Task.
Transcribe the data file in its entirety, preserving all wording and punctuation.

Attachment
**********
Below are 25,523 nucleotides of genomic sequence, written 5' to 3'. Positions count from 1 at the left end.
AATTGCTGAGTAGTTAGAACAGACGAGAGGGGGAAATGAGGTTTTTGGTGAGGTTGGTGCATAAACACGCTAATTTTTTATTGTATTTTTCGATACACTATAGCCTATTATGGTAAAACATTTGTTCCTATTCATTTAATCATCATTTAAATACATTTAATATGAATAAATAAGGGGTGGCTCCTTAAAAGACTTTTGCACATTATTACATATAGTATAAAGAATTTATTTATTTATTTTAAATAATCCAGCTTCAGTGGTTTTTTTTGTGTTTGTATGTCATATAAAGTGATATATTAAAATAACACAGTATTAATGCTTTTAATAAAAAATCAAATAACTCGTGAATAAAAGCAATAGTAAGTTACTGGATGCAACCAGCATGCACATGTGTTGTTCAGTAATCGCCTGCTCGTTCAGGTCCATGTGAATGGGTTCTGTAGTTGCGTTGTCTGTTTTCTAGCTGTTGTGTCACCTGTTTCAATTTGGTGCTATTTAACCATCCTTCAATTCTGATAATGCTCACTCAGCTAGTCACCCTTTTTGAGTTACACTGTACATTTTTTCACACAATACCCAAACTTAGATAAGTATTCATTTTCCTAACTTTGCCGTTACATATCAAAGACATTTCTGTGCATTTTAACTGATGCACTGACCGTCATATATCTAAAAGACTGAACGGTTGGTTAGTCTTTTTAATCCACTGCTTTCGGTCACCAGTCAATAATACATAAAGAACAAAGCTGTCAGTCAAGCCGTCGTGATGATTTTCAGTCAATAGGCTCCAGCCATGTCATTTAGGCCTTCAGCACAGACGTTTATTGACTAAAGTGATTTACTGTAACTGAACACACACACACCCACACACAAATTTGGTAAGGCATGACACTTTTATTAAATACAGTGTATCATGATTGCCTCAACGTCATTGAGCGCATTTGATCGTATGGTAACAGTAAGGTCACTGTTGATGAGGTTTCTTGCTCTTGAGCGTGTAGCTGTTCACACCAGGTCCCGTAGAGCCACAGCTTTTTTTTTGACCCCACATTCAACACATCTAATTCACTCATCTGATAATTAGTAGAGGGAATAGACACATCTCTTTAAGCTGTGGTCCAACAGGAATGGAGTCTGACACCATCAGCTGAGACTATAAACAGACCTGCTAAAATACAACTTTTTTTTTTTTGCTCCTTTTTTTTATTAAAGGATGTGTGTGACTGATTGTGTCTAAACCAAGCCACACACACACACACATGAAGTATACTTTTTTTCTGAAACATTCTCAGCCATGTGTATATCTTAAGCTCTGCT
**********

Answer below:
Below are 25,523 nucleotides of genomic sequence, written 5' to 3'. Positions count from 1 at the left end.
AATTGCTGAGTAGTTAGAACAGACGAGAGGGGGAAATGAGGTTTTTGGTGAGGTTGGTGCATAAACACGCTAATTTTTTATTGTATTTTTCGATACACTATAGCCTATTATGGTAAAACATTTGTTCCTATTCATTTAATCATCATTTAAATACATTTAATATGAATAAATAAGGGGTGGCTCCTTAAAAGACTTTTGCACATTATTACATATAGTATAAAGAATTTATTTATTTATTTTAAATAATCCAGCTTCAGTGGTTTTTTTTGTGTTTGTATGTCATATAAAGTGATATATTAAAATAACACAGTATTAATGCTTTTAATAAAAAATCAAATAACTCGTGAATAAAAGCAATAGTAAGTTACTGGATGCAACCAGCATGCACATGTGTTGTTCAGTAATCGCCTGCTCGTTCAGGTCCATGTGAATGGGTTCTGTAGTTGCGTTGTCTGTTTTCTAGCTGTTGTGTCACCTGTTTCAATTTGGTGCTATTTAACCATCCTTCAATTCTGATAATGCTCACTCAGCTAGTCACCCTTTTTGAGTTACACTGTACATTTTTTCACACAATACCCAAACTTAGATAAGTATTCATTTTCCTAACTTTGCCGTTACATATCAAAGACATTTCTGTGCATTTTAACTGATGCACTGACCGTCATATATCTAAAAGACTGAACGGTTGGTTAGTCTTTTTAATCCACTGCTTTCGGTCACCAGTCAATAATACATAAAGAACAAAGCTGTCAGTCAAGCCGTCGTGATGATTTTCAGTCAATAGGCTCCAGCCATGTCATTTAGGCCTTCAGCACAGACGTTTATTGACTAAAGTGATTTACTGTAACTGAACACACACACACCCACACACAAATTTGGTAAGGCATGACACTTTTATTAAATACAGTGTATCATGATTGCCTCAACGTCATTGAGCGCATTTGATCGTATGGTAACAGTAAGGTCACTGTTGATGAGGTTTCTTGCTCTTGAGCGTGTAGCTGTTCACACCAGGTCCCGTAGAGCCACAGCTTTTTTTTTGACCCCACATTCAACACATCTAATTCACTCATCTGATAATTAGTAGAGGGAATAGACACATCTCTTTAAGCTGTGGTCCAACAGGAATGGAGTCTGACACCATCAGCTGAGACTATAAACAGACCTGCTAAAATACAACTTTTTTTTTTTTGCTCCTTTTTTTTATTAAAGGATGTGTGTGACTGATTGTGTCTAAACCAAGCCACACACACACACACATGAAGTATACTTTTTTTCTGAAACATTCTCAGCCATGTGTATATCTTAAGCTCTGCT